Why have a wind fence?
Wind causes erosion and transports dust, spray, and other pollution.
The effect of the wind varies according to the situation.
For mechanical damage and loads, the driving force is windpower. Windpower = windspeed x windspeed.
So, when windspeed is 1/4, windpower is 1/4 x 1/4 = 1/16
Windpower is what you feel when you try and stand up in a strong wind. Clearly, even a small reduction in windspeed is enough to cause a dramatic reduction in windpower.
With erosion the effect is even more pronounced as dust transport is proportional to wind speed cubed, or windspeed x windspeed x windspeed.
A windbreak (also called a wind fence or wind shelter) can reduce windspeeds by over 50% of the incoming windspeed over large areas, and over 80% over localized areas.
More about wind reduction patterns is given below.
What does a wind fence do?
A wind fence slows the wind in one place by deflecting it to another. The best windbreaks produce a zone behind the windbreak which will have wind of about a quarter of the speed. For a 50ft (15.24m) high windbreak this zone will extend about 250ft (76m) downwind. From 250ft (76m) to 500ft (152m) the windspeed will increase up to about half that of the incoming wind. Beyond that windspeeds increase quickly.
[NOTE the terms windbreak, windfence, wind shelter, shelter fence, and wind screen are used interchangeably here. Purists might see a windbreak as a row (or several rows close together) of trees, yet a fabric or artificial shelter achieves the same thing, so it is easiest to use windbreak as the general term.]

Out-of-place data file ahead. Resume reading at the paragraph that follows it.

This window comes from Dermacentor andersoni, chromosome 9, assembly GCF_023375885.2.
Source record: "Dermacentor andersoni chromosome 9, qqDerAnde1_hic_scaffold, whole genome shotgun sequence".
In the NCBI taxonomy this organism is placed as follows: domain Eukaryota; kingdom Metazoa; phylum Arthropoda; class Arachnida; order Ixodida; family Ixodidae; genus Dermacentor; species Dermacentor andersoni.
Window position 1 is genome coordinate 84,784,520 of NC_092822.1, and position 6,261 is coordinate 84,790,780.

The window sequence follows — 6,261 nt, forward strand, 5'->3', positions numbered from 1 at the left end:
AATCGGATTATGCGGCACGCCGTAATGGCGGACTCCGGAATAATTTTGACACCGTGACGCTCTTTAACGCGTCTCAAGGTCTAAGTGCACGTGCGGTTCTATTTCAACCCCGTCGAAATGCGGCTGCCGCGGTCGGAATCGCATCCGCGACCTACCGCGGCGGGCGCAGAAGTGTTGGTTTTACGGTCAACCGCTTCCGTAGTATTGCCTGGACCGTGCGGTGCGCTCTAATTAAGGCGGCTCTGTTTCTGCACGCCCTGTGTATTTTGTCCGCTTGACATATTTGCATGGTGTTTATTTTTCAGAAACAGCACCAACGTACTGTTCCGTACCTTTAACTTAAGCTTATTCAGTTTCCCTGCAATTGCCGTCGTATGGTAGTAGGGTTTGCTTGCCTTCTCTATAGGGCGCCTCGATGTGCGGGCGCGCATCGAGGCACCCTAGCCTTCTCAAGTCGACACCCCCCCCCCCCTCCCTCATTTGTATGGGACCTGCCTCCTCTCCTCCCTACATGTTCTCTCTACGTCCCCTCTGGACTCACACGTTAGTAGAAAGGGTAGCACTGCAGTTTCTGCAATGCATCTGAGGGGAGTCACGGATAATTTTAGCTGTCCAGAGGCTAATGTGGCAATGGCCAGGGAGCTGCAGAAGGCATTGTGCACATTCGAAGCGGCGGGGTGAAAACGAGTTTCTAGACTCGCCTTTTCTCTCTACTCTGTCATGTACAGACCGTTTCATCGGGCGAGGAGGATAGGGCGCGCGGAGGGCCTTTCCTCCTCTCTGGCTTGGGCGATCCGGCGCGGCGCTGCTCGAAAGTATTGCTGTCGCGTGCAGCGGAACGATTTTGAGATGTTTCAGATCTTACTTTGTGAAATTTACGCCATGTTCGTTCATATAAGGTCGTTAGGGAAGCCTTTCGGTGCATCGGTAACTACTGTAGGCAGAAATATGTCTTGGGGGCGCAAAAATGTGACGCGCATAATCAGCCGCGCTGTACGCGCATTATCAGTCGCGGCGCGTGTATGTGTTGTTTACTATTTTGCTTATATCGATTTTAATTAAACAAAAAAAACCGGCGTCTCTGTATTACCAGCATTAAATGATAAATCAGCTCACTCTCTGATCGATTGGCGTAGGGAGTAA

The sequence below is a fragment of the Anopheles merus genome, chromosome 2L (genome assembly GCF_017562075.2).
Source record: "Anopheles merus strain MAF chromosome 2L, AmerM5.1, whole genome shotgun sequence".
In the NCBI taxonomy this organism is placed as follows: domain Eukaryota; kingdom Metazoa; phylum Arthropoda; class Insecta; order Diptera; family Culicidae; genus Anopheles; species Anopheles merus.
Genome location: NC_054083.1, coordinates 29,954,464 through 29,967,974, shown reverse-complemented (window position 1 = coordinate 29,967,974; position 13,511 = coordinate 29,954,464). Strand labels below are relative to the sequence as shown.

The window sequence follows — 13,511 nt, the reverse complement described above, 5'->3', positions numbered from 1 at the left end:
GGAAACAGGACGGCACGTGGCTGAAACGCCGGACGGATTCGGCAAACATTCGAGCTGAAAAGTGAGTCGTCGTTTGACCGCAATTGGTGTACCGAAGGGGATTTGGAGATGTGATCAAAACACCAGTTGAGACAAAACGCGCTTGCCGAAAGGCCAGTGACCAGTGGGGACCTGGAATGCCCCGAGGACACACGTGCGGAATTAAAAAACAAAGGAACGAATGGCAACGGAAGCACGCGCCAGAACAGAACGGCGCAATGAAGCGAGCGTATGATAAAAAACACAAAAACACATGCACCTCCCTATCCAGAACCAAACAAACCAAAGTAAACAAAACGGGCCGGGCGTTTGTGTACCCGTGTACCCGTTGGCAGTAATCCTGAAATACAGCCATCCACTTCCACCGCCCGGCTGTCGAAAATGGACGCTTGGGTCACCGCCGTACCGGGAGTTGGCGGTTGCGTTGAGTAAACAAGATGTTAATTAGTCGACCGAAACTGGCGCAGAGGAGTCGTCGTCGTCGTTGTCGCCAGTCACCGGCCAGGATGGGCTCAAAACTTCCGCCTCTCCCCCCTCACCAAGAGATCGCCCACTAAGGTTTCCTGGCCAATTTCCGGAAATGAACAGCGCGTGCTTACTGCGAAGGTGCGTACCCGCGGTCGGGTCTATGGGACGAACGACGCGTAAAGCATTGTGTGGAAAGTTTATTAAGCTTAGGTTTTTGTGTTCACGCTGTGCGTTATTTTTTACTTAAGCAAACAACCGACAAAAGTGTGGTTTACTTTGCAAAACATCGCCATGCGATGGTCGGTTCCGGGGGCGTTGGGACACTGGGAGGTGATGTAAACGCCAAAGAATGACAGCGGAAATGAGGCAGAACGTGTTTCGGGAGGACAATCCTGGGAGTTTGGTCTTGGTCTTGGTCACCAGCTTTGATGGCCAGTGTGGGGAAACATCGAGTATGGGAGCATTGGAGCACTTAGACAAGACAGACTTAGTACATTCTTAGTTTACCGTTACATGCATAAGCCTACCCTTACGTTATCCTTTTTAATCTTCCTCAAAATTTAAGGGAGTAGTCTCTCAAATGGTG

The wind is like a river, with the earth equivalent to the bottom of the river. Water flows and tumbles over the river bottom. The faster the flow, the more tumbling (turbulence).
If we were to throw a large rock into the river, we would create a sheltered spot immediately behind the rock. This is a windbreak in its most basic form. The problem is that just past the rock, the water that had been deflected over and around the rock would come crashing down and in.
Windbreaks control the amount of “crashing down and in” by letting a little wind flow through. The wind flowing through holds the faster (deflected) wind away for a few hundred feet. This lets the winds merge together again more gently with less turbulence.
The effects are shown in the drawing which shows a side view of a well-designed windbreak and the windspeeds around it.
Wind Fence Systems
Well-designed windbreaks typically reduce fugitive dust to less than one eighth of the unprotected situation. This is because erosion is proportional to windspeed cubed. In other words a pile that was previously losing a ton of dust a month would be down to losing less than 250lb (113 kg) per month!
Industrial Windbreaks are also used for
- erosion control
- reduction of wind loads on sensitive components
- privacy screens
- debris and garbage collection
- control of waves and turbulence on ponds
- snow deflection and control
Dust control fence for a coal mine in Northern BC. Fence is 40ft (12m)high. Poles are individually guyed to resist wind loads.
A windbreak wood-chip dust control system in Richmond BC. The fence is 47ft (14m) high in front of the blowers, and 27ft (8m) around the lower piles delivered by truck
24ft (7m) windbreak for combined dust deflection and visual screen with the 8ft (2m) near solid lower panel.
65ft (20m) dust control windbreak for a steel pelletizing plant in Bahrain. Poles are spaced at 100ft (30m).
Portable fence system, the frames link together for towing like a train, or collapse to lift on to a truck. Picture shows 20ft (6m) frames by 32ft (10m) long.